• the Camberwell poisoning case, which Holmes solved “by winding up the dead man’s watch”
•… and undated but apparently recent is the case of “Major Prendergast [and] the Tankerville Club scandal,” in which “He was wrongfully accused of cheating at cards.”

One more (noted years later in NORW) is the case of “that terrible murderer, Bert Stevens, who wanted us to get him off in ’87.”

Moreover, at this point in his career, Holmes admits to having “been beaten four times–three times by men, and once by a woman.” (Given the date, that cannot be a reference to Irene Adler.)

11/91 Adventures
Silver Blaze SILV Aut, 1887? 12/92 Memoirs
Noble Bachelor NOBL Oct, 1887 Besides this case:
• “the little problem of the Grosvenor Square furniture van” was recently on hand but “is quite cleared up now”
• Holmes’s “last client of the [romantic] sort” was “The King of Scandinavia”
4/92 Adventures
Valley of Fear VALL Jan, 1888 Holmes and Watson come to the aid of John Douglas, formerly a Pinkerton agent in America, hunted by old enemies from the “Scowrers” (a thinly disguised version of the Molly Maguires)… who have tracked him with assistance from Prof. Moriarty (in the chronologically earliest reference to same) 9/14 Valley
Win, 1888 Dr. Watson married Mary Morstan, and soon purchases a medical practice in the Paddington district (per STOC)
Win, 1888 Watson reads (in the press) or hears (from Holmes) about, but does not participate in, several cases, including (per SCAN):
• the Trepoff murder in Odessa
• the singular tragedy of the Atkinson brothers at Trincomalee (in Ceylon)
• a delicate mission for the reigning family of Holland
• the Darlington substitution scandal
• the Arnsworth castle business
A Scandal in Bohemia SCAN Mar 20, 1888 Holmes meets (and is outsmarted by) former opera singer Irene Adler, thereafter known to him as “the woman” 7/91 Adventures
Stockbroker’s Clerk STOC Jun, 1888 3/93 Memoirs
Naval Treaty NAVA Jul, 1888 In addition to this case, the month includes two others that remain unchronicled:
• the Adventure of the Tired Captain
• the Adventure of the Second Stain (apparently different from the published case of that title, as it implicates “many of the first families in the kingdom,” and involves Holmes with both French and Polish authorities)
10/93 Memoirs
Crooked Man CROO Sum, 1888 7/93 Memoirs
A Case of Identity IDEN Sep, 1888 Holmes tracks down a wayward suitor for Miss Mary Sutherland. He has also recently been consulted on:
• the Dundas separation case
…and has “some ten or twelve” other cases on hand, including:
• an intricate matter referred to him from Marseilles
9/91 Adventures
Oct, 1888 Jack the Ripper. Although two earlier killings attributed to this notorious serial killer occurred on Aug 31 and Sep 8, the case exploded in the London press after a double killing on Sep 30, with a letter and postcard sent to the Central News Agency around that same time claiming credit and coining the name. There can be no serious doubt that Sherlock Holmes would have been consulted on so infamous a case, and we may presume he succeeded in solving it, as after one more brutal killing on Nov 9 the Ripper was not heard from again. For reasons of his own, however, Watson chose never to record or even mention this investigation… although we may note that he records no other cases during this time period. Later writers have offered more than one fictionalized account of Holmes’s pursuit of the Ripper, but we shall likely never know the true details.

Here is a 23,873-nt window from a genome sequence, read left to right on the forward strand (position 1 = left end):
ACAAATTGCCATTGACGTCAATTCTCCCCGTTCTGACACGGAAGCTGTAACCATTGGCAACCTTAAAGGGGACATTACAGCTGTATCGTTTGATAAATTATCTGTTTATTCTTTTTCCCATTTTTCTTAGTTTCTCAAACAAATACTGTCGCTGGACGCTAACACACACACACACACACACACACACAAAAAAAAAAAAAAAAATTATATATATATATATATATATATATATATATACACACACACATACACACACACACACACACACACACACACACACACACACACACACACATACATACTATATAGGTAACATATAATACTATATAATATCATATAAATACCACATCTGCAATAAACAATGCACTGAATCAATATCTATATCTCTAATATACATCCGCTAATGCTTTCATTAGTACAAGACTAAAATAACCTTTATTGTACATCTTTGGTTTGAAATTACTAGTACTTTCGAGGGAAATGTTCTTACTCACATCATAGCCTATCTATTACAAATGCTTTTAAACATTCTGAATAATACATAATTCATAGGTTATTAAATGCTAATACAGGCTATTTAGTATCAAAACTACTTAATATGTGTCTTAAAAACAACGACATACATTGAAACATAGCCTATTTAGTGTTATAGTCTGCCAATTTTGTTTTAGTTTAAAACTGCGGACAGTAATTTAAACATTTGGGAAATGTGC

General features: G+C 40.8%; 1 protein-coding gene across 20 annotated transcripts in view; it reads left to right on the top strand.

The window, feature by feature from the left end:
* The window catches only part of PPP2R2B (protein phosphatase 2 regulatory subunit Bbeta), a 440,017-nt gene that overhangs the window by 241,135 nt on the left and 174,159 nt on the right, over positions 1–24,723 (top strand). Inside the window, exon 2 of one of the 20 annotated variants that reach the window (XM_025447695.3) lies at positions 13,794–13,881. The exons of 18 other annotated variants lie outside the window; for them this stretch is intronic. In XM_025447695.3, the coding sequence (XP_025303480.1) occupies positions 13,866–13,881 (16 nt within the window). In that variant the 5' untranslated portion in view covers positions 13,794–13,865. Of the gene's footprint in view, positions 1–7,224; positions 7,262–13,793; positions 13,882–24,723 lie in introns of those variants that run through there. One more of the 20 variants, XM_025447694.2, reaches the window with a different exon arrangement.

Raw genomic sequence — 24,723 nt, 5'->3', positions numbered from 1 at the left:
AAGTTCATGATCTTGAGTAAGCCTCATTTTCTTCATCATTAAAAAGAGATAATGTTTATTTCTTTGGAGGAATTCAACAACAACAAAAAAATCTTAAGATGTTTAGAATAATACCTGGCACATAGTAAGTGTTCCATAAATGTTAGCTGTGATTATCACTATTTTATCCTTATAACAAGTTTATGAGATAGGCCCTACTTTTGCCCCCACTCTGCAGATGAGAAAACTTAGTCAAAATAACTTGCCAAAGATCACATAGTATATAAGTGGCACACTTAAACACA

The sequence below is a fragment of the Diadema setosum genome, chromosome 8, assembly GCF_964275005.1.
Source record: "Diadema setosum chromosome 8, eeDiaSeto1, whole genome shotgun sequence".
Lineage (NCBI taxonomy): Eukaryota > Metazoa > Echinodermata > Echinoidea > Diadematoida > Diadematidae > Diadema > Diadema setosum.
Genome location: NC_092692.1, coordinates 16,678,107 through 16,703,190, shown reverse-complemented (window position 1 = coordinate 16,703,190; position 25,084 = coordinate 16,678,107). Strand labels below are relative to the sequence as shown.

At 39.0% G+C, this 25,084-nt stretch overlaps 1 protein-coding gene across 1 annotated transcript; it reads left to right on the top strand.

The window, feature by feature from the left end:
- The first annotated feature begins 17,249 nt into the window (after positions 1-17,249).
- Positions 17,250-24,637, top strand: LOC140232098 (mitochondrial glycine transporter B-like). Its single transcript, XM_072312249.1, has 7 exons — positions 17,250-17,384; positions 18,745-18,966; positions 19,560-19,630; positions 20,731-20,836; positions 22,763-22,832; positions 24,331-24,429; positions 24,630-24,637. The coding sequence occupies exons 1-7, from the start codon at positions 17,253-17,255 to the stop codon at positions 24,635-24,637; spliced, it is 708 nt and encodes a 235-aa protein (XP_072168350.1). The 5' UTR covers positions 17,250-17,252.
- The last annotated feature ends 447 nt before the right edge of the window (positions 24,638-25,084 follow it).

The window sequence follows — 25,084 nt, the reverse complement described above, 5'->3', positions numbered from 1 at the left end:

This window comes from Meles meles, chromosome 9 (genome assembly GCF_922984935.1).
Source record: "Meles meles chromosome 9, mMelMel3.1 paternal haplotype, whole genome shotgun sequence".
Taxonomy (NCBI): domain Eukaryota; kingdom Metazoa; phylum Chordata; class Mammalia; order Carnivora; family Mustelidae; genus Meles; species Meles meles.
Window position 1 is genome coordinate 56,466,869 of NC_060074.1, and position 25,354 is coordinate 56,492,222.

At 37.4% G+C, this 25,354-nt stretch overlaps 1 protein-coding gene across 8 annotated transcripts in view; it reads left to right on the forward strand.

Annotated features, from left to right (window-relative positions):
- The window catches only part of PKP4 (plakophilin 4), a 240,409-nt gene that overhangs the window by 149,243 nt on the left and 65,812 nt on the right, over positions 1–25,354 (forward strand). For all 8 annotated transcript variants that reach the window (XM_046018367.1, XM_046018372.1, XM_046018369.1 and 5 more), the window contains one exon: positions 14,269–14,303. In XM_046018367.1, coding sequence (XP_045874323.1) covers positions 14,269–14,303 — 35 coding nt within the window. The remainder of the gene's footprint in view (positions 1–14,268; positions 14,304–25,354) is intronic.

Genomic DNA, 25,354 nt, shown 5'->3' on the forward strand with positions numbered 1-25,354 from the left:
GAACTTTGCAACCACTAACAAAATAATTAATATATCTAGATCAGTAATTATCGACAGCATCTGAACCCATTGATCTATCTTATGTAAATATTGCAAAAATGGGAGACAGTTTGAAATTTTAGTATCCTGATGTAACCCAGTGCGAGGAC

Boscombe Valley Mystery BOSC e. Jun, 1889 10/91 Adventures
Man with the Twisted Lip TWIS late Jun, 1889 12/91 Adventures
Engineer’s Thumb ENGR Jul, 1889 One of only two cases introduced to Holmes’s attention by Watson himself (pre-Hiatus, at least), the other being:
• the case of Colonel Warburton’s madness
3/92 Adventures
Hound of the Baskervilles HOUN Oct, 1889 Holmes solves the centuries-old legend of a spectral hound haunting the moors around Baskerville Hall 10/01 Hound
Dying Detective DYIN Nov, 1889 Holmes’s practice has prospered such that his rent paid to the beleaguered Mrs. Hudson is “princely” at this point 12/13 Last Bow
Blue Carbuncle BLUE Dec 27, 1889 1/92 Adventures
Copper Beeches COPP Apr, 1890 6/92 Adventures
Red-Headed League REDH Oct, 1890 “I find that in the year 1890 there were only three cases of which I retain any record,” says Watson in FINA. Two are chronicled; the third remains unknown. Another case (technically undated, but unknown to Watson when Holmes mentions it in 1901 (in SUSS), thus quite probably datable to this year) is that of:
Matilda Briggs, “a ship which is associated with the giant rat of Sumatra, a story for which the world is not yet prepared”
8/91 Adventures
Win, 1890-’91 Per FINA:
• “During the winter … and the early spring of 1891, I saw in the papers that [Holmes] had been engaged by the French government upon a matter of supreme importance”